Projecting an increase in property and sales tax revenue for next year, Covington Mayor Mike Cooper has proposed a 2015 budget that is $1.2 million bigger than the 2014 version.

Cooper’s budget forecasts a nearly 5 percent increase in sales tax collections and a 6.5 percent increase in property tax collections for 2015, lifting the total budget to $22.1 million.

The proposal includes cost-of-living raises for every city employee and a pot of money for each supervisor to use for merit raises for certain employees.

The budget even projects that the city’s surplus account, called the unassigned general fund, will increase by $234 in 2015, a far cry from this year’s budget, which anticipated a $440,795 reduction in the fund balance.

The budget provides for the creation of two new positions: a purchasing agent to streamline the city’s purchasing procedures and a public works employee to help keep up with maintenance of the city’s streets.

The budget formalizes the elimination of one high-ranking police position: After both of the department’s captains retired last year, Chief Tim Lentz created a deputy chief position and will not fill the second captain’s position. Douglas Arrowood was promoted to deputy chief on Aug. 16.

The 2015 budget allots $472,320 for recreation. Covington is the only municipality in St. Tammany Parish that operates its own recreation department. In May, voters rejected a proposal to create a recreation district including Covington, despite strong support from Cooper and the City Council. That district would have had a separate tax millage, freeing up about $500,000 a year in city funds.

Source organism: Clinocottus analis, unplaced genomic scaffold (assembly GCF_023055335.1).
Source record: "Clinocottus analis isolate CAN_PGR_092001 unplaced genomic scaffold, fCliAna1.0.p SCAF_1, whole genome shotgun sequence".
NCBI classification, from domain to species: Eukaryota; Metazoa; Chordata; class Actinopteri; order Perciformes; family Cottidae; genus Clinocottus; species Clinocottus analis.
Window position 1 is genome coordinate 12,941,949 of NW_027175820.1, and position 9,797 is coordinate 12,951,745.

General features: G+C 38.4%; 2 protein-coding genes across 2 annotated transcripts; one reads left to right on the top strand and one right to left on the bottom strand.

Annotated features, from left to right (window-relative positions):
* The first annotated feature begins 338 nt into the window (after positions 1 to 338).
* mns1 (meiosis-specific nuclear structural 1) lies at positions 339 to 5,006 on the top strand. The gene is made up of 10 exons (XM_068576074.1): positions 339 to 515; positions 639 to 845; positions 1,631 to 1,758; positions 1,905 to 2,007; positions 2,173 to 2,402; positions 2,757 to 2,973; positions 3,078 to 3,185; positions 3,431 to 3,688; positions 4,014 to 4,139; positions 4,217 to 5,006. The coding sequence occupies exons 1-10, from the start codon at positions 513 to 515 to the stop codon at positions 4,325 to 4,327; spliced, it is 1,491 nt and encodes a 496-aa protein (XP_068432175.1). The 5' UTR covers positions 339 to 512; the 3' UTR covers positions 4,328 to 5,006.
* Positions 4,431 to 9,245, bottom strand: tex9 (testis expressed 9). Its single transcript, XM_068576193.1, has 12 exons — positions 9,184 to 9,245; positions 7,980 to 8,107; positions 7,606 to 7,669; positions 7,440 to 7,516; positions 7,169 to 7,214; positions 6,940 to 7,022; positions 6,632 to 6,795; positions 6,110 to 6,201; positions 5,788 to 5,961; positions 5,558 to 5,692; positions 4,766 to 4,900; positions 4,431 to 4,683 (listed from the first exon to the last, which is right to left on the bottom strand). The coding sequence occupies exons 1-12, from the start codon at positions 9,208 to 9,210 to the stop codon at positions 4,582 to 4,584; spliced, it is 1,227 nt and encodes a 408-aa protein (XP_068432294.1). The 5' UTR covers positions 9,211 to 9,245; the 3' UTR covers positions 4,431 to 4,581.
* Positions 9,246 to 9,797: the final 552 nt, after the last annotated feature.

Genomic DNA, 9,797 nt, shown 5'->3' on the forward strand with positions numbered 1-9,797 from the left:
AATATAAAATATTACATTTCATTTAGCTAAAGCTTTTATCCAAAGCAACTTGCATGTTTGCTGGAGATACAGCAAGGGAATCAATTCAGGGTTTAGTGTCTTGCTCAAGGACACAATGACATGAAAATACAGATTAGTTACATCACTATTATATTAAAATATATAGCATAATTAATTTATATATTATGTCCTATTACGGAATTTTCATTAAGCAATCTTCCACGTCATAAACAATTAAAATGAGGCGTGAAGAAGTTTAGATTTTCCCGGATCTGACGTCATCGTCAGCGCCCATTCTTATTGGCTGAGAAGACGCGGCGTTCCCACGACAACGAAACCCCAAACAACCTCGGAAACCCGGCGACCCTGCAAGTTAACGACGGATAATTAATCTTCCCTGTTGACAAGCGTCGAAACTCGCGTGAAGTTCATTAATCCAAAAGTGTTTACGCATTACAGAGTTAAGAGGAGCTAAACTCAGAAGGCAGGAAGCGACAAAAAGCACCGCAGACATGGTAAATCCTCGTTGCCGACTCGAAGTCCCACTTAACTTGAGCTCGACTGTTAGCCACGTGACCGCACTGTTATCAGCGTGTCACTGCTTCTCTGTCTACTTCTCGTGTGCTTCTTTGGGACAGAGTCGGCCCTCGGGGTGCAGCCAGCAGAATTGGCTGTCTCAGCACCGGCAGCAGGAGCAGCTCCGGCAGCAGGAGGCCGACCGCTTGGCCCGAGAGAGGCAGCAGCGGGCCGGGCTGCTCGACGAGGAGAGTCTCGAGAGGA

Cooper also suggests considering reallocation of 1 cent of the sales tax, which by law is split among capital projects, recreation, downtown development and the Police Department. Rededicating the tax — which would need approval by the voters — would allow the city to be more flexible with how it spends its revenue, Cooper said.

“What was good in 1982 (when the tax was approved) might not be good now,” he said. “We get the same amount of money whether we divide it like that or not.”

Cooper attributed the rise in tax revenue to new businesses and the city’s vibrant restaurant and shopping scene.

“We always have a lot of people coming into the city,” he said.

The City Council will hold budget workshops on Oct. 14, 22 and 29. It will adopt the 2015 budget, perhaps slightly modified from Cooper’s proposals, on Nov. 18.

Follow Faimon A. Roberts III on Twitter, @faimon.